“Dance For Me, I’ll Keep You Employed”: The Secret and Unenlightened World of Young Men’s Desires


It may shock some of you–or maybe not–that I was once eighteen years old and that when I was that age I actually thought that seeing scantily clad women was an adventure. Such was the impudence of my teenage mind. Nevertheless, my cousin Irwin and I rode in my 1979 Toyota Corolla to Sunset Blvd, where West Hollywood begins to merge into Beverly Hills. Our destination was The Body Shop, a location that would one day be featured in Mötley Crüe’s “Girls, Girls, Girls” video. Given its location, The Body Shop also had a reputation for having the “hottest” girls around. As far as this type of place goes their boasting was true, mostly because The Body Shop was where countless struggling actresses went to work when their dreams of Hollywood stardom turned to dust.

As for me, I got the idea to go to this place from one of my high school buddies, Tim Torres. Tim told me all about the girls, some of whom he said he even spoke with—wow!—and how to get there. Since I frequently went to the nearby Tower Records, finding this club was no problem. At the same time, I didn’t want to enter a joint like this alone, so I enlisted my cousin’s company, whose arm, by the way, I didn’t have to twist very hard. All it took was saying that I’d drive us and pay for our drinks. Consequently, on an autumnal Friday night after work, we set off from Pomona to Hollywood.

We parked in the back, showed our ID at the door, paid the cover, then ordered our two drink minimum (both of us had cokes). Sitting up front at the edge of the stage, I remember feeling nervous, as if it were obvious that I’d never done this before, which was for good reason, because I hadn’t! In any case, the announcer introduced the next dancer, whose name I no longer recall. I think it was a stage name, anyway. However, what I do remember vividly is that she was from Virginia and that she was an “Indian princess.” Whoa! At that time, I was by far more tantalized than offended by the degrading “Indian princess” moniker. My cousin and I looked at each other, feeling haltingly amused by the promise of a bogus Indian act.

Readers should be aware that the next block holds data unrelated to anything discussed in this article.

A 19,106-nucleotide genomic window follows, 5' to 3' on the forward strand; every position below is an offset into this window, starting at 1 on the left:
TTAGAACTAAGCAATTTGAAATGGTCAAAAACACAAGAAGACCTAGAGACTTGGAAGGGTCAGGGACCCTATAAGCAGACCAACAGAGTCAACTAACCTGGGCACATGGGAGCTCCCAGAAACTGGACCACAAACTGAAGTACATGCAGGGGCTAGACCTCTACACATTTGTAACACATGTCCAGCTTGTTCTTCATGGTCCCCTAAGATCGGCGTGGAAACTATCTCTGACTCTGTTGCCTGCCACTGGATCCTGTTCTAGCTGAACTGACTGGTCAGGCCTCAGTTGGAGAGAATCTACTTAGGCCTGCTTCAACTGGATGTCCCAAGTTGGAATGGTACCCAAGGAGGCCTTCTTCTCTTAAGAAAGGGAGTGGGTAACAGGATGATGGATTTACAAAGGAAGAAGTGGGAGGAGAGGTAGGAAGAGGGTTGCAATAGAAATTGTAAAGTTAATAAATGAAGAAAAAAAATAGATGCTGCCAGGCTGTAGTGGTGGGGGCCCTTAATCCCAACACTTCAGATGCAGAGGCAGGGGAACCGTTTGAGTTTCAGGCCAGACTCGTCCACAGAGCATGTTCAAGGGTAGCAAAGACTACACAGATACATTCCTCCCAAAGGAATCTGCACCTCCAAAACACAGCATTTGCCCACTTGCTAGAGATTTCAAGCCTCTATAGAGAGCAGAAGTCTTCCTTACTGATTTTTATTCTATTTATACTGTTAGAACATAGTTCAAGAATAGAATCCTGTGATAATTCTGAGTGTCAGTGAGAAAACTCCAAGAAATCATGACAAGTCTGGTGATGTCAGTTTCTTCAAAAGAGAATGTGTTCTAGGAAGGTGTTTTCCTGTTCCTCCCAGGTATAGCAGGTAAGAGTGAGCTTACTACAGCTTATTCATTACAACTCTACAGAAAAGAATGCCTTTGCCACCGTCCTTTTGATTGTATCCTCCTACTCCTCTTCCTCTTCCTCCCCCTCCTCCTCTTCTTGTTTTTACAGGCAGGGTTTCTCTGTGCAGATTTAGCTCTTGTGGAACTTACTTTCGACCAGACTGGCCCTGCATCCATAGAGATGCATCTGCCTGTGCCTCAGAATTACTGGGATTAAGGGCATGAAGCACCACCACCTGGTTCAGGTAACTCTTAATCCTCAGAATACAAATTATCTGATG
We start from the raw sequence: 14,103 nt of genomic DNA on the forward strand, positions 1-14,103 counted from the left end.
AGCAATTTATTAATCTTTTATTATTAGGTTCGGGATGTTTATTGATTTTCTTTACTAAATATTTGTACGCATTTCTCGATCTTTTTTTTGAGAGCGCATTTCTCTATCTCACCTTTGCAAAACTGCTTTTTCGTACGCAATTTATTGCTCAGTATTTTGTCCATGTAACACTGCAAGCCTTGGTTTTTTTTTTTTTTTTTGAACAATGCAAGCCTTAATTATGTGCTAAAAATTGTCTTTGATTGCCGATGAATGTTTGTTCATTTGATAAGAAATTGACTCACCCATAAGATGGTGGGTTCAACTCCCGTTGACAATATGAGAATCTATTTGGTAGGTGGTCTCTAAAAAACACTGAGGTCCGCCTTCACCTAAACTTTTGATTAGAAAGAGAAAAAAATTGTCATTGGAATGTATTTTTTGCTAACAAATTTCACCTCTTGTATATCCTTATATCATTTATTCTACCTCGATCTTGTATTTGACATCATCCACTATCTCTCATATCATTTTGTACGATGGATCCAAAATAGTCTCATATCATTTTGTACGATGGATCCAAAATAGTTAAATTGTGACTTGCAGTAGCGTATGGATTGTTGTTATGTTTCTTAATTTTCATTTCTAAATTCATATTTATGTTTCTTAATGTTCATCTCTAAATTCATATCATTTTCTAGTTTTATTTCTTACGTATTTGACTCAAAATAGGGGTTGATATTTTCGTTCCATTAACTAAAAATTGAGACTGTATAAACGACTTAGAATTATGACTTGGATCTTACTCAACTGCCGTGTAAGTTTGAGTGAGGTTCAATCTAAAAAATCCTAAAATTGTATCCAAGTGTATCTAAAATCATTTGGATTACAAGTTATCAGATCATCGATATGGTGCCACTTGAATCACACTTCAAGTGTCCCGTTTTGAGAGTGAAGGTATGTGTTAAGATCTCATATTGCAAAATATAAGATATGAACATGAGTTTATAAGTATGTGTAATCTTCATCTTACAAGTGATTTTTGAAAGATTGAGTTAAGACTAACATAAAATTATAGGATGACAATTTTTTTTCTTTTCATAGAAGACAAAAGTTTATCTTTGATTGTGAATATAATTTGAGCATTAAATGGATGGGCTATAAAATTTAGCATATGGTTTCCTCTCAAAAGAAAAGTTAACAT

As a song started bumping out of the house system, which was some random dance music of the times, the “Indian princess” sauntered out on stage. She was a fair-skinned brunette, who gave my cousin and I a wink. I didn’t think she looked Indian—certainly not compared to the Indian girls I knew personally—but I certainly thought she was beautiful. I was mesmerized! Beyond that, I don’t remember much else, not even the other girls we saw that night. Needless to say, I didn’t have the courage to talk with this girl. All I left with that night is what I have to this day, a mere memory of this “Indian princess” who danced her way into my boyish heart, then left just as easily.

For an awkward teen with a minimum-wage job, an uncool car, and no girlfriend having a pretty girl smile at me as she took off her clothes was just what I needed, or so I thought at time. Obviously, there was much about women as people, as opposed to merely objects of my still adolescent lust, that I needed to learn. Still, from my eighteen-year-old perspective, that “Indian princess” was an antidote to the rejection I often encountered during this period of my life as I navigated the difficult terrain between high school student and adult, in particular one that had loftier aspirations than what the dead end world of working like a dog in which I was trapped had to offer. Even though I don’t need such places today, nor have I for a very longtime, I’ll never forget that salacious night when fantasy became flesh.



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